All flights were conducted early in the morning, before the wind had a chance to come up. All flights were flown in daylight, between 7am and 11am local time. The flights took place over 2 separate days, due to the limited flight time available before the wind began to pick up, and the number of valves that needed to be sprayed.
Two different approaches were tried during spraying. The first was to manually pilot the vehicle in ‘loiter’, while the second method used Mission Planner to generate a low altitude grid pattern over the areas in question. All of these flights used the barometer on the Pixhawk for altitude measurement, as our in house copter does not have a LIDAR altimeter or any other sensors.
The manual flights were chosen when the area to be sprayed had lots of obstacles in close proximity to the target area. For example, it was decided to fly the pond area manually, for several reasons. The main reason is that the pond actually sat below the ground level, and thus required the drone to fly below its ‘home’ level, in close proximity to an earthen wall, in order to sufficiently spray the shore of the pond. Several power lines ran around the pond perimeter, as well as a tractor parked near the shore of the pond.
During this flight a combination of FPV (first person view) cameras were used to position the drone and spray swath, as well as a visual observer. There are two cameras located on the drone; one facing forward out of the vehicle nose, and another facing down at the sprayer nozzle. A spotter was also utilized and was in visual and verbal contact with the pilot during the flight. During this flight, the drone was flown within approx. 2 feet of the earthen wall.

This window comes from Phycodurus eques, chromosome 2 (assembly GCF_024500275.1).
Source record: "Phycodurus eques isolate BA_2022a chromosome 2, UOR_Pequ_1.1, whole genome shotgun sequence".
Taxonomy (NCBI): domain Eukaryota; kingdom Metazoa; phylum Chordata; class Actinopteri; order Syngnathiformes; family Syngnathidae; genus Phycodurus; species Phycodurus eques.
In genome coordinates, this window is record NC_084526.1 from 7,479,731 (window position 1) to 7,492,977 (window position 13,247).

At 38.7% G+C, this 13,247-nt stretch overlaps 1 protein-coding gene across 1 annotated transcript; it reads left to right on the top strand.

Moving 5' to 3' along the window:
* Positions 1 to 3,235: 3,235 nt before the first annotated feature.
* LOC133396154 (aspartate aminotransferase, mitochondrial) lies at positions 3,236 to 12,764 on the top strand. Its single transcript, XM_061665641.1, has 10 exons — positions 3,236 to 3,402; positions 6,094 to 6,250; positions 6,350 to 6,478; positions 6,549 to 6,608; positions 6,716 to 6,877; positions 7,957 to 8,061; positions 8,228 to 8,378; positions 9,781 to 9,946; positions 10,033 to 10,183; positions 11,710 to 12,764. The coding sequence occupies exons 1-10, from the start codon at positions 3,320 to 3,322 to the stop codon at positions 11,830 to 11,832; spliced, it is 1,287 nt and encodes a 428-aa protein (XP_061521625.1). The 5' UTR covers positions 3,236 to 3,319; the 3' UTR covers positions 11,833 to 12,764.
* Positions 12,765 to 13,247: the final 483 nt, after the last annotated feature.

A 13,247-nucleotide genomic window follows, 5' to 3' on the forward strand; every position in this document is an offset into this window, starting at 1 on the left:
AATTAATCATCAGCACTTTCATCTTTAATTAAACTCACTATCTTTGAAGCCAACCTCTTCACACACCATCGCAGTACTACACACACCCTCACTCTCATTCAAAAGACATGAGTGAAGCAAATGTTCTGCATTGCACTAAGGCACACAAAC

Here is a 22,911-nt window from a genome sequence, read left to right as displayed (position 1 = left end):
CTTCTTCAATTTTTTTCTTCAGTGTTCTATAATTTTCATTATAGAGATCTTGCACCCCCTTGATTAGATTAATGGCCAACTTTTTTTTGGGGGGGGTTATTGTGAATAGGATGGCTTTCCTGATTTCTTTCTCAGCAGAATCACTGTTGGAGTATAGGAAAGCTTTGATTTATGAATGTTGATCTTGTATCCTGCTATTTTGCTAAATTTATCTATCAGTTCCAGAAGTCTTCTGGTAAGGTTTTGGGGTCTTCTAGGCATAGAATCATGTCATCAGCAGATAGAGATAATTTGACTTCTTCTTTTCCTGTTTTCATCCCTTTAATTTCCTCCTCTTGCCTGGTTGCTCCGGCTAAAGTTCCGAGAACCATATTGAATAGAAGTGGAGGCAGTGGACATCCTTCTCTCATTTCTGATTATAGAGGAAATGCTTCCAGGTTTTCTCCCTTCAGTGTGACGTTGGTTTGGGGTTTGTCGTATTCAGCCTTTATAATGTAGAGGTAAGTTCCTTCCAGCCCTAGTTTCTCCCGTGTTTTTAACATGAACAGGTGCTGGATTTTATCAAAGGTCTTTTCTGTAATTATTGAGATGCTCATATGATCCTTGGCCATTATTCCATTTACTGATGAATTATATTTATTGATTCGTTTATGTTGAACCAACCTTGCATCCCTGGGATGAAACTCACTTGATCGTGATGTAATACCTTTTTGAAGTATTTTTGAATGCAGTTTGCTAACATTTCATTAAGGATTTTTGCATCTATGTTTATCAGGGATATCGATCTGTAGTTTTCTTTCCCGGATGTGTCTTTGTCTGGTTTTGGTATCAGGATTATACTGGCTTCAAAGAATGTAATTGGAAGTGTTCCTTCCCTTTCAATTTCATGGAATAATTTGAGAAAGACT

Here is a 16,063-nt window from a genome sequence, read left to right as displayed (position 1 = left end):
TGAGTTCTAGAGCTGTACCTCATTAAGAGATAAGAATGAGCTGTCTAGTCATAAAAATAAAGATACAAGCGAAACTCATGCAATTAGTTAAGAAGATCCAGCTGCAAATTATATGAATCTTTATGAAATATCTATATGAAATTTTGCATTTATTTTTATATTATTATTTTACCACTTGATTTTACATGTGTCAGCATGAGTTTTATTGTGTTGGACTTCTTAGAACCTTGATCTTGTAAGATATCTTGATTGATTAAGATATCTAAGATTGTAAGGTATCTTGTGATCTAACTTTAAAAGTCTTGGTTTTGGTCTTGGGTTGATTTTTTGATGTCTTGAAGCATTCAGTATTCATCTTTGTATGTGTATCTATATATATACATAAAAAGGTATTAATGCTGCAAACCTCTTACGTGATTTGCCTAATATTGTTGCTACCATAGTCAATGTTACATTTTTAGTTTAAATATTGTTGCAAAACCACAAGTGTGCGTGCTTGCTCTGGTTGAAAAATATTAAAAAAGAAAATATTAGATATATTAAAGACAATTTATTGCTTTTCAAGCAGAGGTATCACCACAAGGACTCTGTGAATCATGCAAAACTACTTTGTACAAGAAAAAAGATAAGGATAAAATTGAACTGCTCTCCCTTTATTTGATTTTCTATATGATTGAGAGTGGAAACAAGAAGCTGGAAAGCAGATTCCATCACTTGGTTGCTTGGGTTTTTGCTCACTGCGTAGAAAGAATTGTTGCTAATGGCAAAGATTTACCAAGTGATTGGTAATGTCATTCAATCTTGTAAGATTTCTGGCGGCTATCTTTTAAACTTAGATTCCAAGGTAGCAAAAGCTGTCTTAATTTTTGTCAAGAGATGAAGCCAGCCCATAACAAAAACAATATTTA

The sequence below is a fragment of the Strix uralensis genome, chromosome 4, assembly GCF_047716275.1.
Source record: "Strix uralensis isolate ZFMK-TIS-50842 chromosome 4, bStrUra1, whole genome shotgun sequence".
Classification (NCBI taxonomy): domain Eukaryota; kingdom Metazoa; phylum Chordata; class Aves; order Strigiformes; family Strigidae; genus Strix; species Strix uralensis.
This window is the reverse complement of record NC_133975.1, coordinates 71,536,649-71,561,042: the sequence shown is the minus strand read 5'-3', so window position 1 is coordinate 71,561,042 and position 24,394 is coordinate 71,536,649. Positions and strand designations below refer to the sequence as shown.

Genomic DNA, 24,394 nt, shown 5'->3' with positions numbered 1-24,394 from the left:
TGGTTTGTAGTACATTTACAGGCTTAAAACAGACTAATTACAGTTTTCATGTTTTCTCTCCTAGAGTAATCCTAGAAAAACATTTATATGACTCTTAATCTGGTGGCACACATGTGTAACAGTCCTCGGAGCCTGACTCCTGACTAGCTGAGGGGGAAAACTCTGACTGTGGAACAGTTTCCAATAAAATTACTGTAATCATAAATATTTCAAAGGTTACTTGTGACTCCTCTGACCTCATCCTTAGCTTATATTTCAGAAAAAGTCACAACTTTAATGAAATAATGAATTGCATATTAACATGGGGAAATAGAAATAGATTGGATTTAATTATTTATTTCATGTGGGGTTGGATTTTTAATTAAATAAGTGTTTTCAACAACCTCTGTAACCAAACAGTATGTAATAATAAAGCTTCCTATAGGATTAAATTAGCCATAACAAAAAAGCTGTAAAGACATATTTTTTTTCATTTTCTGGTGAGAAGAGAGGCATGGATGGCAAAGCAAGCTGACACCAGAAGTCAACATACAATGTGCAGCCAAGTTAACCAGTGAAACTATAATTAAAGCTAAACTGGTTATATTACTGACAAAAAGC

In the picture above, The vehicle takeoff point is market by the blue arrow. The vehicle was piloted to spray the water reeds first (green arrow). After the reeds had been sprayed, the farmer asked if we could spray the bank, which we then did on the same flight. The UAV was flown extremely low along the bank of the pond (red arrow). After the bank was sprayed, the vehicle was manually landed near the takeoff point (purple arrow).
The manual flight was able to obtain good coverage of the water reeds in the center of the pond as well as the weeds growing on the banks of the pond. According to the farmer, this area had been impossible to spray with any other method, as it was too dangerous to drive tractors near the soft earth edge, and the pond was too deep to wade into using a backpack sprayer. Coverage was confirmed visually via the downward facing camera, as well as on the flight logs generated by the Pixhawk.